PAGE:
After two years of meetups and participations in Italy, last Saturday we had more than 100 people attending (130+ registered people – ~22% drop) the first edition of the Italian C++ Conference, in Milan, our new free event fully focused on C++. Hosted by “Bicocca” University and sponsored by RogueWave Software, we delivered 5×60′ technical sessions, 1×30′ sponsor demo session and 1×40′ Q/A panel. It has been a great day!
The main theme of the conference was: “making life easier with C++, after 5 years from C++11”, with real stories of modern C++ usage and adoption.
We had a special guest: James McNellis from the Visual C++ Team!
I’m writing this brief report in English because I think it’s worth sharing our outcome with the entire C++ ecosystem.
Find here more than 140 pictures of the day!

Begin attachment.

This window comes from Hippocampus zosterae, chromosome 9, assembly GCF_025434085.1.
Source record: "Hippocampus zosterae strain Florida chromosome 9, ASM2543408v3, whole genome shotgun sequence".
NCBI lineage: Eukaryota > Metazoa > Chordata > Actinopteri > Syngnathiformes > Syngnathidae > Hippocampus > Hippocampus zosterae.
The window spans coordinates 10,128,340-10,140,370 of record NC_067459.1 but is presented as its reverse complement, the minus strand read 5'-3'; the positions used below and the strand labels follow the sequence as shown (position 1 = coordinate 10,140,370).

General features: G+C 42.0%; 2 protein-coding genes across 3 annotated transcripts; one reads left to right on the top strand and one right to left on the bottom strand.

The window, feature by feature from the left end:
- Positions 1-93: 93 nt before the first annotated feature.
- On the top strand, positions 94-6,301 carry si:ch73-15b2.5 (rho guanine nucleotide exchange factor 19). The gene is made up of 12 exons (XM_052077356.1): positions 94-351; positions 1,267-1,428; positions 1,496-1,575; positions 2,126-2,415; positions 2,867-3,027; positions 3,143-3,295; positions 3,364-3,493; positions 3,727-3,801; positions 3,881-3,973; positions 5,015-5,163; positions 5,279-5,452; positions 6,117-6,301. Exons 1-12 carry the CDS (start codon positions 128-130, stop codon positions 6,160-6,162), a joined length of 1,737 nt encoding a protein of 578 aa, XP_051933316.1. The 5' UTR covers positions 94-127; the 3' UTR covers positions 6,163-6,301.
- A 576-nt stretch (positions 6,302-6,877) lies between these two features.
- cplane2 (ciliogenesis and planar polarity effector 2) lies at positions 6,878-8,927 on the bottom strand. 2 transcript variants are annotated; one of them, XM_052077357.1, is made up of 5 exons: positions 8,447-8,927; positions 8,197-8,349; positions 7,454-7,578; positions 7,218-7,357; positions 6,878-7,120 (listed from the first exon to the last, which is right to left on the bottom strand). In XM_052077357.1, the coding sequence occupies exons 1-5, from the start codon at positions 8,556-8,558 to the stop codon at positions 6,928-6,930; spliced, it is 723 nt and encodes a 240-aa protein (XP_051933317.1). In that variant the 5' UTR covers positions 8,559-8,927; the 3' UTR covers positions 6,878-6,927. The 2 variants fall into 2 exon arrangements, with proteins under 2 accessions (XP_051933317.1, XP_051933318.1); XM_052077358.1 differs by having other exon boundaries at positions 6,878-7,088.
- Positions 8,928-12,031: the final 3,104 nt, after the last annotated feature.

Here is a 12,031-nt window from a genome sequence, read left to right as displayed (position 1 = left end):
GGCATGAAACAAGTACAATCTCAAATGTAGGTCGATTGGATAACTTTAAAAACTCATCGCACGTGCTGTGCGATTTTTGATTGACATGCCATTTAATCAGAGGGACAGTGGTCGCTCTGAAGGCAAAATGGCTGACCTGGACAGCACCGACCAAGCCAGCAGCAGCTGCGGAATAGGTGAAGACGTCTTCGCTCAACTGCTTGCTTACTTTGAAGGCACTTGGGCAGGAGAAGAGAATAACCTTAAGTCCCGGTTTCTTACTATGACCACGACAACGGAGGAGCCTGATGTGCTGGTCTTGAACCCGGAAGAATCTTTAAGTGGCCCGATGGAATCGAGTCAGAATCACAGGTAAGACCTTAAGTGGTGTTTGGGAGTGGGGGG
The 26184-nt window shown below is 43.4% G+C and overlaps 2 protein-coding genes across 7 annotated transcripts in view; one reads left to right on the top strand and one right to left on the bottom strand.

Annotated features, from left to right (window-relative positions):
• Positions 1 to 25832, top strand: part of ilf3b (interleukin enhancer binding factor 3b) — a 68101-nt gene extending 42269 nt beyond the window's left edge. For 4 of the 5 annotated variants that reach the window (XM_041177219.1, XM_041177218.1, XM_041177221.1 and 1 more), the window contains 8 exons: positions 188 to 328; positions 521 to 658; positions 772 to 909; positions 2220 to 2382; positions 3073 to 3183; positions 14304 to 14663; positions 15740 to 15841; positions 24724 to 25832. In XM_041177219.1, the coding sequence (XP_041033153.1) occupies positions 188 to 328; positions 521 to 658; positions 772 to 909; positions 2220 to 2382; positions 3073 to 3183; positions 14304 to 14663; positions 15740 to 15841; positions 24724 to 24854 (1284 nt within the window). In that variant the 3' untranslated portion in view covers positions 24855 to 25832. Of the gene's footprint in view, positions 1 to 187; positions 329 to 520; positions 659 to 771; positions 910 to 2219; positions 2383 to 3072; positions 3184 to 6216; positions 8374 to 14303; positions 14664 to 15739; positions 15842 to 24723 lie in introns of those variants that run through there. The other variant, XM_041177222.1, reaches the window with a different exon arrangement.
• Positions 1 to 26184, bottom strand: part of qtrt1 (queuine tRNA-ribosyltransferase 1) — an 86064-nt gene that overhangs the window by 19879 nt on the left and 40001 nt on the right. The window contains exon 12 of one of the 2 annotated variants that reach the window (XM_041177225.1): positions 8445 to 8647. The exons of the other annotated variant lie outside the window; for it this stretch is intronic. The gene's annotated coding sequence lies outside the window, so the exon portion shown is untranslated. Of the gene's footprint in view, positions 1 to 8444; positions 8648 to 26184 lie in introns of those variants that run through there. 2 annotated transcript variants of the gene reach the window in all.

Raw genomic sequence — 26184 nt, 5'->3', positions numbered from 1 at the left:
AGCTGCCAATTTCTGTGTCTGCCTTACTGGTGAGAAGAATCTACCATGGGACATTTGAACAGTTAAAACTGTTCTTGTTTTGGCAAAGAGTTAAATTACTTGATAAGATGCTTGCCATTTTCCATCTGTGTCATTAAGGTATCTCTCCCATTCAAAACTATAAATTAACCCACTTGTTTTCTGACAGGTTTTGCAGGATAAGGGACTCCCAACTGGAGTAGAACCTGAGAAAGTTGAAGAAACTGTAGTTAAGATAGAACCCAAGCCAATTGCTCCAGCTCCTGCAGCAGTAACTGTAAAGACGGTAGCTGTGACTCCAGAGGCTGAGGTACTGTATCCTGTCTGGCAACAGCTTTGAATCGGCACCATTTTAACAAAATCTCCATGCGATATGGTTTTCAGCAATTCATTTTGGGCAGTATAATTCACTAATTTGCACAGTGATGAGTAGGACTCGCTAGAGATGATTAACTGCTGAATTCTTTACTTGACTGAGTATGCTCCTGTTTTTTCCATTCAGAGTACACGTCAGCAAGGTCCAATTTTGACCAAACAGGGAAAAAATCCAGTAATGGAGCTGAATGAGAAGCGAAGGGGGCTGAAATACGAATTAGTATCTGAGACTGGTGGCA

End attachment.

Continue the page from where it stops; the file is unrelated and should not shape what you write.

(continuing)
A big THANKS to our sposnor RogueWave Sofware (especially to Elena Maria Brambilla) for its huge support and for the great talk about static analysis.
A big THANKS to my staff (random order: Franco Milicchio, Stefano Saraulli, Marco Foco, Alessandro Vergani, Raffaele Rialdi, Gian Lorenzo Meocci, Paolo Severini) and to Renato Marzaro. This event wouldn’t have been possible without these guys. A big THANKS also to Develer (especially to Mena Marotta and Luca Ottaviano) for constant support.
Structure of the event
The event consisted of a simple agenda:
- 5×60′ tech talks
- 1×30′ sponsor demo talk
- 1×40′ Q/A panel
Lunch break in the middle and two coffee breaks (one in the morning, one in the afternoon).
The location was simply amazing (~900 seats!):
Networking is always very important for us and for this reason we choosed a location with huge spaces for meeting and discussing:
First of all, the university recorded videos of the sessions. We already uploaded the slides (some of them in English) and in a few weeks we should be able to upload videos as well.
Apart from James’ talks, the others were in Italian.
This tweet by Elia Cereda is a one-liner summary of the speakers on stage:
— Elia Cereda (@crzmst) 14 maggio 2016